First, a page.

NIHR | Manchester Biomedical Research Centre
Our Research: Cancer Prevention and Early Detection

Detecting Cancer Early Priority Setting Partnership

Between June 2018 and September 2019, we asked cancer patients, their carers and families, academics and healthcare professionals what they felt were the top priorities for future research into detecting cancer sooner.

Early detection and prevention is crucial if we are to improve outcomes from cancer. However it is recognised there needs to be a major shift in research in this area if we are to effectively address the changing epidemiology of people developing cancer and living longer.

The aim of this research was to draw up a ‘Top Ten’ list of questions which address areas with little or no existing research, which could be help prioritise the efforts of future cancer researchers, funding bodies and the biotechnology industry.

A key strength was to reach a consensus between what researchers and academics are currently working on  and the top priorities of healthcare professionals, patients and others affected by cancer.

The Top 10 Research Priorities for Detecting Cancer Early

The final Top 10 priorities were published in The Lancet Public Health in September 2019.

Image listing the Top 10 Research Priorities for Detecting Cancer Early. Website link: www.bit.ly/cancersurveymcr, Twitter: @EarlyPSP. The Top 10. 1.	What simple, non-invasive, painless, cost-effective and convenient tests can be used to detect cancer early? 2.	Can a blood test be used to detect some or all cancers early and how can this test be included into routine patient care? 3.	Would increasing access to tests to diagnose a cancer within General Practices (GPs) improve rates of detecting cancer early, and is this cost effective? 4.	What cultural, religious, gender (including transgender) and behavioural issues (including stigma associated with illness) prevent a person from reporting early symptoms of cancer? 5.	How can genetic testing be effectively used to identify individuals at risk of developing cancer? 6.	Can we use a cancer-relevant diagnostic tool (e.g. reminders in medical records) to help recognise patients presenting on multiple occasions with similar symptoms? 7.	Can effective screening tests be developed for cancers we don't currently screen for e.g. lymphoma, ovarian, pancreatic and prostate cancer? 8.	Can we use data from patients who have already been diagnosed with cancer, to look for early warning signs that might have been missed or not investigated appropriately at first appointment? 9.	What is the best way to coordinate information between different healthcare sectors and healthcare professionals to improve the early detection of cancer 10.	Can we predict how a tumour develops more accurately and would this help to reduce unnecessary investigations and treatment (i.e. overdiagnosis)?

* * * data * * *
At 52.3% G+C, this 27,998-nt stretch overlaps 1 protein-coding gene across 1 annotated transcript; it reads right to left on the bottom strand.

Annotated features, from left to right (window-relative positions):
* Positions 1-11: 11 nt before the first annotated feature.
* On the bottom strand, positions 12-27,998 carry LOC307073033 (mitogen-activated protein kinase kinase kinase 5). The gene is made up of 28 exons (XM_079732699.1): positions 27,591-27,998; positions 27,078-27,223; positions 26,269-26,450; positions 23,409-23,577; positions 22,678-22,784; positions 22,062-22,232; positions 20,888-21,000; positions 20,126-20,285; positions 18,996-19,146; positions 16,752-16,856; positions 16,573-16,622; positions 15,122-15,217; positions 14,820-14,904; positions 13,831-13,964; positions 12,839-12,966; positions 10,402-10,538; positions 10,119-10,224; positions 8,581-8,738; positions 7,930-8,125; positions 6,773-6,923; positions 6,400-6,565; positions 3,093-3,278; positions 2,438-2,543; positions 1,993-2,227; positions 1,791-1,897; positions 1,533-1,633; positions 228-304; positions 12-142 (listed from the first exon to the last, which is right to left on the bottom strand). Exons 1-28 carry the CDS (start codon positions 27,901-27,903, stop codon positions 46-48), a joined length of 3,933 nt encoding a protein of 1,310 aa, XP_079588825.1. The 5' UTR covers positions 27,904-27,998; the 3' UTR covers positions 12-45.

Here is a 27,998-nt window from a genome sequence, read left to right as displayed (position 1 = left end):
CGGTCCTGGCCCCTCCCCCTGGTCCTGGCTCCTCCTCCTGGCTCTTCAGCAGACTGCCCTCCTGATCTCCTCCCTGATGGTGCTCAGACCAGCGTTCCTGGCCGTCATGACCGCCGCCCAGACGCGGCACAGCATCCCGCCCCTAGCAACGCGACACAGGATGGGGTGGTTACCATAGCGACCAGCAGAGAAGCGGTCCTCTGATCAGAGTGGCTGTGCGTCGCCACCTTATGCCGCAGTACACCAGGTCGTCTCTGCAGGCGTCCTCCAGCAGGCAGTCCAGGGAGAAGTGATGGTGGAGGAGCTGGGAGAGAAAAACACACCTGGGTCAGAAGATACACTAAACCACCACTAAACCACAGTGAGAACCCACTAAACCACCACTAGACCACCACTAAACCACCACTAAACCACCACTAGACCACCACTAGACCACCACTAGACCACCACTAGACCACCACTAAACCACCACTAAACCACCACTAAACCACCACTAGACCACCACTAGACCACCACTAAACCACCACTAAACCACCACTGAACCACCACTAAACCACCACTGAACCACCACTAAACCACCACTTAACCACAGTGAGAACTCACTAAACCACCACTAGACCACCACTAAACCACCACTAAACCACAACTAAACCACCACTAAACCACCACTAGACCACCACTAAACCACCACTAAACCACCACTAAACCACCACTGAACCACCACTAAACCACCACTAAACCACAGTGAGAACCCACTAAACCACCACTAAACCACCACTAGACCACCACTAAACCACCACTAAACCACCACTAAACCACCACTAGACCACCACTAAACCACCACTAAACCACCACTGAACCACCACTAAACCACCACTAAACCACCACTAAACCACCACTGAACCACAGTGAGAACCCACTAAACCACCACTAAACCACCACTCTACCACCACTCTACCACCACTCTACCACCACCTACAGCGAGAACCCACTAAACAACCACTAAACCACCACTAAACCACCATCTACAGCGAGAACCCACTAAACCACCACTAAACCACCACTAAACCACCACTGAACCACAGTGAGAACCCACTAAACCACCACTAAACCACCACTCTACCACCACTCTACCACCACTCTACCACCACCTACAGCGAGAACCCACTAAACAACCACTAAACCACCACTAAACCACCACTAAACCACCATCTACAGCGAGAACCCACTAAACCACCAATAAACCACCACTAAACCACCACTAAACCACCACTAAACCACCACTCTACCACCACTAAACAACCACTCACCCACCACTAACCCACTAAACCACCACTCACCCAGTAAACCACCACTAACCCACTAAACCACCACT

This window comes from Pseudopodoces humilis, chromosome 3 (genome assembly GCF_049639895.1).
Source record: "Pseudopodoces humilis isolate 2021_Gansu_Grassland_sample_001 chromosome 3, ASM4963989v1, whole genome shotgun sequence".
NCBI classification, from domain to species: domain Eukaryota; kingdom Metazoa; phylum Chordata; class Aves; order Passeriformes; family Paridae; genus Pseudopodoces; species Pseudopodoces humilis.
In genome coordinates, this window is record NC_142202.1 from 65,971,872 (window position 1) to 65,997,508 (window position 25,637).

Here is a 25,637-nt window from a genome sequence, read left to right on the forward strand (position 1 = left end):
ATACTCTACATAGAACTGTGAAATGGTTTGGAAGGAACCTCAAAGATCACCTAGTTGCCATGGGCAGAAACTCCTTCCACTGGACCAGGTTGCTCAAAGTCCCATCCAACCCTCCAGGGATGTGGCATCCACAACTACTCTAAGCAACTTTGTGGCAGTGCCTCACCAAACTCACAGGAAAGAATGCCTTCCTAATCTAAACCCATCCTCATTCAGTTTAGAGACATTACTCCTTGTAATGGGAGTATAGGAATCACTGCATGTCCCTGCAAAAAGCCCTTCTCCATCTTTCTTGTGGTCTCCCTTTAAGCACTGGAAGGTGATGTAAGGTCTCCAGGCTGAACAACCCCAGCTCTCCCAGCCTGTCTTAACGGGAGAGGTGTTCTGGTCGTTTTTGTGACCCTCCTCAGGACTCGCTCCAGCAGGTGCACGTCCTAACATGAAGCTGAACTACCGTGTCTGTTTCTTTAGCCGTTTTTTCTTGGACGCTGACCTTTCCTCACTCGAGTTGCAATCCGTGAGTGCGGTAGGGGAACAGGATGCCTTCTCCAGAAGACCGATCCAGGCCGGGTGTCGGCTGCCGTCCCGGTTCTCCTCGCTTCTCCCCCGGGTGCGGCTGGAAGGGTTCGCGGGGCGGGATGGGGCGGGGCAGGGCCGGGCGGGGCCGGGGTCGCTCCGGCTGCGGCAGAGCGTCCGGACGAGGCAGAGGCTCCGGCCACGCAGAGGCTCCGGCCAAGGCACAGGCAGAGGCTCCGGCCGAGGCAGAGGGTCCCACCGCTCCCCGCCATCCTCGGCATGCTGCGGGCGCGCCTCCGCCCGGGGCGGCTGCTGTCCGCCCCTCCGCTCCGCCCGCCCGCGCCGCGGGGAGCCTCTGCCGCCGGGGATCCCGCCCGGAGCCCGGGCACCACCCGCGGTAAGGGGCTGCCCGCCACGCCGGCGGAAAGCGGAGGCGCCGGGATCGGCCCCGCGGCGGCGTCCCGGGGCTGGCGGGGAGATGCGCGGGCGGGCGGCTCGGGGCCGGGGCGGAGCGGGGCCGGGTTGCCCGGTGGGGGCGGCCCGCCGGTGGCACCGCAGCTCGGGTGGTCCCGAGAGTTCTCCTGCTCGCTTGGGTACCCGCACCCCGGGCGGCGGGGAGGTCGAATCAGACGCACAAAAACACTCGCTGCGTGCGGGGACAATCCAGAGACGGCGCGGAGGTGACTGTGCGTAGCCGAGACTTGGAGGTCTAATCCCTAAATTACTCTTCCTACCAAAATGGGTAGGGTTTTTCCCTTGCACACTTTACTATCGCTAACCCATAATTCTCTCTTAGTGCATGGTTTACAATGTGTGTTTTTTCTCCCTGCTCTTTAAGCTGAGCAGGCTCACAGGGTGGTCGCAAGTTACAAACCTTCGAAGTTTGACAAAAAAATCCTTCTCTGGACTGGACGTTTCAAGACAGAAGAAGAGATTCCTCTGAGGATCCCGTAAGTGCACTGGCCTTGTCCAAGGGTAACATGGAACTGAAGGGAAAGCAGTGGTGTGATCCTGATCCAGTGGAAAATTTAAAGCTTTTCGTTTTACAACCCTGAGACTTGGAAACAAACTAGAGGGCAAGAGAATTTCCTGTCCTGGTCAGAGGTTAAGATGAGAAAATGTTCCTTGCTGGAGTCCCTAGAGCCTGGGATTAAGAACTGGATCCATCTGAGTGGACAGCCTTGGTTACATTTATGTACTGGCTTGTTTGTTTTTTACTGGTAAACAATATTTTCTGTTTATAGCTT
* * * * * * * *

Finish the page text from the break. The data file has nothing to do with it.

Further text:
How we developed the Top 10

The research was led by Professors Andrew Renehan, Cancer Prevention and Early Detection Deputy Theme Lead, and Emma Crosbie, Early Detection Programme Lead, in collaboration with The University of Manchester and The James Lind Alliance. A steering group made up of researchers, healthcare professionals, cancer patients and carers was created to oversee the work .

An online public survey was carried out between December 2018 and February 2019, asking what people felt was important to them in cancer early detection, which received over 1300 responses. The responses were grouped into 54 questions across a range of topics, and checked to see whether there was existing research already published.

A second online survey between July and August 2019 then asked participants were asked to choose which ten questions from this list were most important to them. We had 241 responses, from which the steering group chose the 26 most important questions  to both patients and healthcare professionals.

This shortlist was taken to a facilitated workshop in September 2019, where an equal panel of researchers, healthcare professionals, cancer patients and carers, discussed and decided on the final Top 10.

We hope the questions in the Top 10 will inform future directions with funders of research and will drive researchers to consider these as priorities alongside their own research plans.

Further information about this research

This researched used a Priority Setting Partnership (PSP) methodology from the internationally-recognised James Lind Alliance. A PSP aims to bring together patients, carers and healthcare professionals to jointly identify priorities for research.

The study was run in collaboration with the NIHR Manchester BRC, The University of Manchester and The Christie NHS Foundation Trust. Updates throughout the study can be found on Twitter @EarlyPSP.

Detecting Cancer Early Research Priorities Survey

The project steering group was comprised of patient representatives, researchers and healthcare professionals. It was approved by The University of Manchester’s Research Ethics Committee (reference number: 2018-4400-7542).

For more information about this work, please contact:

Dr Ellena Badrick

Survey Project Manager & Cancer Data Scientist


0161 918 2349